Urban druid


From the Secure, Contain, Protect dystopian collaborative fiction project, an image of an "urban druid" from The Victory Society, "believed to be Reverend Michael Hawshore." (Update: it's a crop from Dutch photog Cor Jaring's work)

SCP-1936 (via Bruce Sterling)

Skull facemask/kerchiefs


Florida's Ecologics makes a wide variety of skull-mask face-kerchiefs, some with metallic grills.

Replica bone-blade from Supernatural


Danielle and Kate, in Ridgefield, NJ, make and sell replica game and movie props, like this resin-cast, hand-painted, leather-wrapped bone blade from Supernatural (13.75", $120) -- also noteworthy is the Iron Man EVA Foam Gloves ($50). (via Geeky Merch)

READ: Lev Grossman's "Magicians" story from Dangerous Women 2

Dangerous Women 2, the second part of the paperback adaptation of George RR Martin and Gardner Dozois's fantastic 2013 anthology is now out (a third volume comes out later this month).

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Hulk and Wolverine cushion


From UK Etsy seller This Shop Really Rocks, available with stuffing or without, the Hulk Wolverine Cushion (with art directly printed on the fabric) -- also noteworthy: Princess Bubblegum, Alice finds a TARDIS; Beemo faces. (via Geeky Merch)

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Book of seashell scans bound in a seashell


Lauren Bishop made an "artist's book" of scans of seashells she found in Florida, bound inside a scallop shell. It's beautiful. (via Ellen Kushner)

New Net Neutrality tool connects you directly to the phone of senior White House staffers

Did Obama Break the Net? -- from the good people at Demand Progress and Fight for the Future.

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Geeky game-pixel handbag


Thinkgeek's $50 Pixelle Sprite Bag is a purse decorated with awesome, repeating 8-bit game-sprites. Comes in black with grey trim or white with tan and hot pink trim. (Thanks, Alice!)

Beautiful, easy animations of equations

Max writes, "I made a small 'web-thing' that renders a 100x100 square of colored pixels based on an equation input by the user. You can use it to explore mathematics, or just enjoy the pretty colors. All creations are easily share-able by copying the URL."

Harvard's crowdsourcing a century of astronomical logbook transcription


Simon writes, "I recently got a chance to interview and profile the people behind a collaboration between Smithsonian and the Harvard College Observatory who are crowdsourcing the transcription of logbooks for thousands of photographic plates. It's a massive undertaking that will give scientists access to a hundred years of astronomical data."

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Brianna Wu explains why #gamergate death-threats won't scare her into backing down


Frank Wu writes, "Brianna Wu, game developer behind Revolution 60, has been the epicenter of the #gamergate controversy recently. In this interview, she explains why, despite constant harassment and death threats, she stands up for the rights of women in technology."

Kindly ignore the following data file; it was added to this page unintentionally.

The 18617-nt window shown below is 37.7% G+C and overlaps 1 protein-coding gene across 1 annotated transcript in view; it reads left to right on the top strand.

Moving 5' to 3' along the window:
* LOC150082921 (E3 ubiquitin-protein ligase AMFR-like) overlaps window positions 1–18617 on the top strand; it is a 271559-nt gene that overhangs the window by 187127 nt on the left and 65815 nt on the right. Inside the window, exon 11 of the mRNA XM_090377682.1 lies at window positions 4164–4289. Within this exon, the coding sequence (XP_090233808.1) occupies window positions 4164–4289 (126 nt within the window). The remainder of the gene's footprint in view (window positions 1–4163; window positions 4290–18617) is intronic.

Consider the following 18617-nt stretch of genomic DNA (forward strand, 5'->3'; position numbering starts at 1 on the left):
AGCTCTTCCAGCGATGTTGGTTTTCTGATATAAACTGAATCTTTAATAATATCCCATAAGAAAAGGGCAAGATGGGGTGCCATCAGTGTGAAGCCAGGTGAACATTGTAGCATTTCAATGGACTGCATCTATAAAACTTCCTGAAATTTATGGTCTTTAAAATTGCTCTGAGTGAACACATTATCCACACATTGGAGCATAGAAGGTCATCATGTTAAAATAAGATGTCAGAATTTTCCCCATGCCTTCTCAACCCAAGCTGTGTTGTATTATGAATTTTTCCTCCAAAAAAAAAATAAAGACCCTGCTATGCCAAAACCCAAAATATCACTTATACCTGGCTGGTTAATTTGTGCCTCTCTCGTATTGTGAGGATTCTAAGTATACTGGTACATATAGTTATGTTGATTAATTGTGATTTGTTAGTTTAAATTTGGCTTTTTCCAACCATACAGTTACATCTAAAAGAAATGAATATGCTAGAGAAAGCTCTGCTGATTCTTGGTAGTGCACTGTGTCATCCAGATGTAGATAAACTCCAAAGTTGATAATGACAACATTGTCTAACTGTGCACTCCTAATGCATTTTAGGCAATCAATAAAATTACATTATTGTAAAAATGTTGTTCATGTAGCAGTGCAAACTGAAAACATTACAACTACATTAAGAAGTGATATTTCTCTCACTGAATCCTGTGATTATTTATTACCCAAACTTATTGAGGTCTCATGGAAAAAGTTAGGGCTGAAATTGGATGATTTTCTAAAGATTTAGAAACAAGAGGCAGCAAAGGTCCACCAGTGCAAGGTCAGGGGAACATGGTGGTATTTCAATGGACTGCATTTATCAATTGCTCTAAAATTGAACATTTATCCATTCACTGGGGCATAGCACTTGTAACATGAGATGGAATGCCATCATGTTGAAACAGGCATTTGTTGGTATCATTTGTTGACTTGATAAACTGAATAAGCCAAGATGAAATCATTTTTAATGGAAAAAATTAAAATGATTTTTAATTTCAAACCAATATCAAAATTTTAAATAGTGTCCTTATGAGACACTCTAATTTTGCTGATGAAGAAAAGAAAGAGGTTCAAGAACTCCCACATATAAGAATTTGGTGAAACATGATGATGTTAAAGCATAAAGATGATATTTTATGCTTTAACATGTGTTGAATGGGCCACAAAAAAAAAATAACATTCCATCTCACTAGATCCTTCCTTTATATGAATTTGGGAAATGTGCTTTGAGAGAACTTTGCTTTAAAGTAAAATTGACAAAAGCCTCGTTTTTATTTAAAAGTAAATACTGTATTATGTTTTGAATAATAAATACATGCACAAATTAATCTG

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Secret Headquarters swag: esoteric gifts for comics nerds

From Secret Headquarters, east LA's amazing, wonderful comics emporium: "For the past 9 years, we have been making comic related t-shirts and other apparel, and with the holiday season steadily approaching, these would make some killer gifts for niche comic fans."


SHQ Cobra Shirt 100% Cotton - Hand printed in Atwater Village
Imagery inspired the classic World's Deadliest Fighting Secrets mail order "instructional booklet"!


APE SEX Shirt by Jaime Hernandez 100% Cotton - Hand printed in Atwater Village
First printing of Ray's shirt from Jaime Hernandez's ground breaking comic series Love & Rockets.


Hooch & Zines Beanie
The follow up to last year's "Coffee & Comics" beanie. Keep your brain warm while repping your two favorite things!

The Secret Headquarters — Goods!

Retro-computing and grieving


Paul Ford has written a haunting, beautiful essay about his voyage into the emulation of extinct, obsolete computers and the way that this has allowed him to come to grips with the death of an older friend and father figure, who helped him through a very difficult period of adolescence through their shared love of computers.

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Neil Gaiman: How I learned to stop worrying and love the duplicator machines

To celebrate the release of my new book, Information Doesn’t Want to Be Free: Laws for the Internet Age, I’ve invited some of my favorite creators and thinkers to write about their philosophy on the arts and the Internet. Today, Neil Gaiman, author of the just-published Hansel and Gretel (with Lorenzo Mattotti), has granted kind permission to reproduce his introduction to Information Doesn’t Want to Be Free. -Cory

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